Warner Music Complains That Rock Band And Guitar Hero Need To Pay More For Music

from the are-they-serious? dept

And here they go again. Despite the fact that the games Guitar Hero and Rock Band have breathed new life into various musical acts and helped pump up sales of certain artists, the recording industry is starting to complain. It seems unable to recognize how something that promotes its music or makes that music more valuable is beneficial — instead freaking out that it’s somehow being ripped off. Proving, once again, that they overvalue content and undervalue the service that makes that content valuable, Warner Music’s Edgar Bronfman is bitching and complaining that Rock Band and Guitar Hero aren’t paying enough for music:

“The amount being paid to the music industry, even though their games are entirely dependent on the content we own and control, is far too small.”

Fine. This is the point at which both of those video games should stop using any Warner Music content, and see how Bronfman feels when everyone else is jamming to content from his competitors, increasing the attention and sales that they get — while Warner musicians are left out in the cold. Once again, we’re seeing how Edgar Bronfman Jr.’s supposed epiphany about the digital age of music was no such thing.

The industry simply assumes that, if something makes use of their content, all of the value is in the content. That’s incorrect. Yes, the content is a part of the value, but it’s the game that’s making that content valuable. This is the same thing that’s been true of so many other services that the industry has freaked out about — from Napster to YouTube to Seeqpod and many others. Until the recording industry recognizes that this isn’t a zero sum game, and someone out there promoting your content is helping to make it more valuable, the industry is never going to figure out how to really adapt.

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Companies: warner music group

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Comments on “Warner Music Complains That Rock Band And Guitar Hero Need To Pay More For Music”

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AJ says:


You wrote: “This is the point at which both of those video games should stop using any Warner Music content, and see how Bronfman feels when everyone else is jamming to content from his competitors…”

Actually COMPETE? Are you NUTS? Why, the record industry would have to close down if they actually had to COMPETE!!

No, we need to pay six or seven times the price just so Warner music can stay in business and do us the favor they are doing for us now by just existing!

Anonymous Coward says:

It might be interesting if GH put out an indie version with some really great music on it. Charge a bit less for this edition because of the reduced cost of royalties.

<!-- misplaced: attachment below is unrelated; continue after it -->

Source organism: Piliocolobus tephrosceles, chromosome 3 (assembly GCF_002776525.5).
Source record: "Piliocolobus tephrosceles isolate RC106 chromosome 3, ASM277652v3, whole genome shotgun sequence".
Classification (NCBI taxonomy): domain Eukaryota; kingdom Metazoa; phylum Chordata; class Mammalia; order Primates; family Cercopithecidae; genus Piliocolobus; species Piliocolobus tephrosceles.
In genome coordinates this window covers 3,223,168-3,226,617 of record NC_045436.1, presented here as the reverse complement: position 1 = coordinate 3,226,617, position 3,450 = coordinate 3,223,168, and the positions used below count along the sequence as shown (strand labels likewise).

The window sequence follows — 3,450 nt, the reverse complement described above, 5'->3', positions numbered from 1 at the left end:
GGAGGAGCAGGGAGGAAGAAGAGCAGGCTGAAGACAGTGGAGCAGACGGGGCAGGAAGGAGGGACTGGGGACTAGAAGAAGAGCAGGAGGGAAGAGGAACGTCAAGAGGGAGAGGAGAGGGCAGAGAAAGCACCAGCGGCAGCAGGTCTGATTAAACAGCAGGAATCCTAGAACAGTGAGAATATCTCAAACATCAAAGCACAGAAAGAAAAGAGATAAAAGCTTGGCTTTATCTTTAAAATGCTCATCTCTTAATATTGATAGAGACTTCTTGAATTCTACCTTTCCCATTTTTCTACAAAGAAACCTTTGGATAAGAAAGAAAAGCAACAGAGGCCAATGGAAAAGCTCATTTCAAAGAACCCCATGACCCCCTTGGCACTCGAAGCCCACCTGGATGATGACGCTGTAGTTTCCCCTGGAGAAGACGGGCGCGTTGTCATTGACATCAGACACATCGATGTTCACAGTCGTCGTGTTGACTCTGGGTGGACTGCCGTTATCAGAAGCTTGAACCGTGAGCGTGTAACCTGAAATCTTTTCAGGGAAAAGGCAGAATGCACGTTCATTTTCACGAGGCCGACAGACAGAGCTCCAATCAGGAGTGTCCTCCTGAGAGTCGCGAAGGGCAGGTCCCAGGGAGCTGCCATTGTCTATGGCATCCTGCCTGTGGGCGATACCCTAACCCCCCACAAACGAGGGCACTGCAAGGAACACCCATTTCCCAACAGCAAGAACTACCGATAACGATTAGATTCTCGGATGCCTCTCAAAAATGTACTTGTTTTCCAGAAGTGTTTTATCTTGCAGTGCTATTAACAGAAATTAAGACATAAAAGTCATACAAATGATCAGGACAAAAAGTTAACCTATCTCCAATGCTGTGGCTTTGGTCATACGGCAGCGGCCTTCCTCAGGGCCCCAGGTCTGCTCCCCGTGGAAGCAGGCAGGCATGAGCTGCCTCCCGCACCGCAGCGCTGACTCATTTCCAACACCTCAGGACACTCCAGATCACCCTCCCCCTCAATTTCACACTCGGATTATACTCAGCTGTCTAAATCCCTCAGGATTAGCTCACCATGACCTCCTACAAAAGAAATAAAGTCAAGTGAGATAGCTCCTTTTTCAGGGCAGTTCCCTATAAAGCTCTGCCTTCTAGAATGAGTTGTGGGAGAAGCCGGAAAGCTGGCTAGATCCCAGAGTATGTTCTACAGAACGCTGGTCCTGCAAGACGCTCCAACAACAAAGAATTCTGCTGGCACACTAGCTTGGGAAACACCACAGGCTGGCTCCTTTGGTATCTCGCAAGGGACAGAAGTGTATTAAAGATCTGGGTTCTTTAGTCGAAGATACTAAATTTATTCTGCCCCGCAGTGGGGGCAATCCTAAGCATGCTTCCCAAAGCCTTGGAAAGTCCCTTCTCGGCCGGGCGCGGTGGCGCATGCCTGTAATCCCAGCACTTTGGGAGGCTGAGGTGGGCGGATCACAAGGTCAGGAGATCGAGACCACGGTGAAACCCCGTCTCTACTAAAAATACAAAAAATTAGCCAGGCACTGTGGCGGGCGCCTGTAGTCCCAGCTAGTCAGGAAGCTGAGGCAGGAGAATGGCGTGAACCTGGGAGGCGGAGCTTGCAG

This might get the attention of the recording industry. Unfortunately the recording industry would probably respond by getting a law passed that said they had to get paid for any music content, even if it isn’t theirs. It is so much easier and more profitable to just buy a few Senators than it is to actually compete.

JJ says:

RIAA = Music Pimps?

With the internet being every ounce as good of a distribution and promotion medium as the recording industries were 20+ years ago, tell me why they are still as important to the industry as they once were? Seems to me that if they, the middle men, were simply cut out of the picture, music would still be distributed and sold. The only side effects of course would be that the musicians see more profit from their music sales (which they currently see very little of as the recording industries take a nice big wet bite out of the profit they generate) and the market wouldn’t be so bottled up and we, the consumers, might see more bands produce music as a result of it being easier to introduce themselves into the marketplace. Hmmm ya that would probably suck though…

Mort says:

Taking a page from the patent thicket industry

I think the music industry is just taking a page from the patent thicket industry. In that industry, if Company A patents a way to make a light blink, then Company B produces an intergalactic supercomputer which happens to use blinking lights, Company A naturally believes that all of the value of the supercomputer is due to their blinking light patent (because clearly, supercomputers have no value without blinking lights). They then proceed to sue Company B for patent infringement, asking either that the intergalactic supercomputer be no longer manufactured or sold, or that all of the income that Company B derived from their supercomputer sales should be awarded to Company A. Clearly, for Company A, all of the value of the intergalactic supercomputer can be attributed solely to the blinking lights.

In the same way, as Mike pointed out, the music industry believes that in no matter what context their product is used, it’s their product and their content that supplies all of the value. For example, all of the value of going to the mall and listening to piped-in music is provided by the music, right? Take away the music, and the mall is worthless, no?

What a load of steaming horse crap.

Cabal (profile) says:

Re: Re:

Ummm, because you paid the “inflated” price you justified the price point. If you didn’t think it was worth it, don’t pay it. Value is always what the market will pay, and not a penny more.

The purpose of music labels has always been to create new markets and monetize an intangible product. As a result, content providers have always operated outside of the standard economic systems. With limited exceptions, there is no supply curve, only a demand curve… and that demand curve rarely is generated in a vaccuum.